PopMatters is moving to WordPress in December. We will continue to publish on this site as we work on the move. We aim to make it a seamless experience for readers.


Big Time Fun in 'Chrononauts #2'

Chrononauts is a thrill ride that embraces the time travel genre while turning it on its head. It is big time fun.

Chrononauts #2

Publisher: Image
Writer: Mark Millar, Sean Gordon Murphy
Publication Date: 2015-06

Corbin Quinn and Danny Reilly, they've gone back in time.

They've gone back to Samarkand in 1504 and to bloody, bloody war; back to Paris in 1961 when Jean-Paul Sartre pondered being and nothingness; back to Egypt in 3000 B.C., the time of the Pharoahs. They've gone back to Japan in 1220, the age of the Shogun; back to New York in 1929, before the fall in the age of Gatsby. They've gone back 65 million years to the age of the dinosaurs then back 530 million years to witness the first mammal crawl to the land from the sea. They've gone back to Bethlehem, to a starry night when all the inns were full and miracles happened in stables dark.

And they've gone back and back and back again not to uncover secrets lost, not for the sake of scientific curiosity, not to better humanity in the present day, not to right some wrong, to stop some evil, to remedy some sin.

They’re no Ebeneezer Scrooge on a spiritual journey to the past to learn some big life lesson. They're no Kitty Pride (or Wolverine) traveling back in time to alter history's terrible end. They're no Marty McFly trying to set things right before lighting strikes the town clock. They're no Enterprise crew out to save the future by saving the whales and changing the past.

As a matter of fact, they’re not worried at all, not worried that what they do in the past will have implications for the future to come. They're not worried that their actions might change the course of history, might change the timeline so that nothing will ever again be the same.

No, Quinn and Reilly have thrown aside all the things we think we know about time travel from decades of science fiction and comicbooks. So far they haven't learned any important lessons. They haven't changed the past to save the future. They're not watching every step they take to make sure that they don't inadvertently cause the South to win the Civil War, or Hitler to harness the power of the atomic bomb, or their own parents to never get married and thus their own births to never occur, thus creating a paradox so profound that all of reality winks out of existence because of it.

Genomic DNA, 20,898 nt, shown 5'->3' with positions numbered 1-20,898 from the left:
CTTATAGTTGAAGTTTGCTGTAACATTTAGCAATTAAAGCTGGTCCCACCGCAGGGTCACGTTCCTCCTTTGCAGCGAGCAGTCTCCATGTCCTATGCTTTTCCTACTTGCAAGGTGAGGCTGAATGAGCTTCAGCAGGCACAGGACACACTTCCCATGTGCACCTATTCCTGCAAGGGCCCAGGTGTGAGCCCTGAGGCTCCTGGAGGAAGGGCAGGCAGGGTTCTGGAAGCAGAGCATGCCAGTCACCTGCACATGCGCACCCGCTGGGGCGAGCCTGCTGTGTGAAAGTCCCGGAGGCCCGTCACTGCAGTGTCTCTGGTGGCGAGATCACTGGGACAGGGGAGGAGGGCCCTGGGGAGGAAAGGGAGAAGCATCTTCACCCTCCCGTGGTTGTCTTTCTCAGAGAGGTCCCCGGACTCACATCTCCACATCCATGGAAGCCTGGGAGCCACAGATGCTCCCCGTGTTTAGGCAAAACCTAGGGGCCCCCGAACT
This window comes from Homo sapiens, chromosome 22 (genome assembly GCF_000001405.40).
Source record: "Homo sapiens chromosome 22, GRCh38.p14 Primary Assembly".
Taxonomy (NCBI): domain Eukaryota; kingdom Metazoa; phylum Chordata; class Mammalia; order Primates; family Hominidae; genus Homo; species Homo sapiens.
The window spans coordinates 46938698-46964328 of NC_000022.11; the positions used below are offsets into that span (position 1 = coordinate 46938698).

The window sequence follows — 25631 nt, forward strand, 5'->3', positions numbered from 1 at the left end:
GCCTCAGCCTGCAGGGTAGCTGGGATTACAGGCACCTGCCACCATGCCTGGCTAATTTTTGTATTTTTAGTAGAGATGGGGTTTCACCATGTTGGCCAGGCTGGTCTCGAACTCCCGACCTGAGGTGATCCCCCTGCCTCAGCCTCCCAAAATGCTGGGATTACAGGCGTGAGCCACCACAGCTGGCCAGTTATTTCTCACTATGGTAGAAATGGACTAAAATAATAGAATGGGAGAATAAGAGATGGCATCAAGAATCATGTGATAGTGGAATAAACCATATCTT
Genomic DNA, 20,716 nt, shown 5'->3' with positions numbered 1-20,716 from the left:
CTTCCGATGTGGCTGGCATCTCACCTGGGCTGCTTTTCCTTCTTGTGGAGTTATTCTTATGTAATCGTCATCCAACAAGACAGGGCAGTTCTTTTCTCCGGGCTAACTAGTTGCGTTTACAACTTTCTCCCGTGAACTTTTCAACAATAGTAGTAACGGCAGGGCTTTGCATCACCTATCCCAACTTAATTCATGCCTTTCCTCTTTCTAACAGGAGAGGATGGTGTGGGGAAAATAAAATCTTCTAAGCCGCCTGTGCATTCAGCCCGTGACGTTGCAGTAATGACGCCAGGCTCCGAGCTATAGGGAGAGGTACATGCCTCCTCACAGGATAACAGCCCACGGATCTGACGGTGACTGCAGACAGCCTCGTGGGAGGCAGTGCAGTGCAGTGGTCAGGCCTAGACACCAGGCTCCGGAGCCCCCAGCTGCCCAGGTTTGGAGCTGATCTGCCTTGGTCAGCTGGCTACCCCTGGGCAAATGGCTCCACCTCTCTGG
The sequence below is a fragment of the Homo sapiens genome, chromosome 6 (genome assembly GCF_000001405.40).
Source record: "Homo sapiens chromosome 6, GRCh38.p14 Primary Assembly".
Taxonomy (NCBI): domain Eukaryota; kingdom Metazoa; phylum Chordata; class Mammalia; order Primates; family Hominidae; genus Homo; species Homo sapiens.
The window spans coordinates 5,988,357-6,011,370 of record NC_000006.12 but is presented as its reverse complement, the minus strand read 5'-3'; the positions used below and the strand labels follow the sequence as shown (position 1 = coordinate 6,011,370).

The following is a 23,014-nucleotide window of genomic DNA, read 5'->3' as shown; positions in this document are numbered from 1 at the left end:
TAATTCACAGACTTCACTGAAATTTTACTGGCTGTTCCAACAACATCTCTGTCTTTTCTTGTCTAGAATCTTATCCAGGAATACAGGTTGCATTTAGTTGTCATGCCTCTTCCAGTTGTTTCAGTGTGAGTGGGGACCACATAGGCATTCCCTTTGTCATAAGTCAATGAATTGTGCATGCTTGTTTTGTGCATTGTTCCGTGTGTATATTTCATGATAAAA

Quinn and Reilly, they're having fun.

They'd have saved Edith Keeler and then taken her dancing.

Their time travel suits not only allow them to travel through time but also allow them to take anything they want along with them. So, tanks and artillery go back to the 16th century and fighter jets go back to the days of the dinosaur. It's a brilliant concept that opens up a world of opportunities for the chrononauts and a world of possibilities for the storytellers.

And just like that, they're kings of the world, lords of time.

But they don't rule from some timeless nexus beyond all reality, bending everything to their will. They're no Kang, eternally threatening the cosmos (and pestering the Avengers ) for the sake of power.


They're cheating at card games. Giving inappropriate gifts to the newborn Jesus. Drinking. Dating. Sightseeing the history of the world. Having a blast.

And I'm loving every minute of it.

Mark Millar and Sean Gordon Murphy are having a good time with their new series from Image and it shows. Millar's story and dialogue are fast moving and loose. And the characters of Quinn and Reilly are at once both charming and infuriating. From the very first issue, I wanted to follow these guys wherever they wanted to take me.

And Murphy manages to capture the spirit of the times, from the dinosaur age to the jazz age, from battlefields to exotic palaces. His style is a perfect match for these roguish characters and this equally roguish tale.

Chrononauts is a thrill ride that embraces the time travel genre while turning it on its head. It is big time fun, consequences be damned.

Of course, I know that it probably won't last and that sooner or later the characters will have to grow and that lessons will have to be learned. Actions will have consequences, they always do.

But I hope that doesn't happen too quickly. I hope they enjoy themselves for a good long while before things get complicated. Quinn has a look in his eye in one panel that has me worried, but surely he'll come around.

For now, though, Quinn and Reilly are having a blast. And why shouldn’t they? They've got all the time in the world.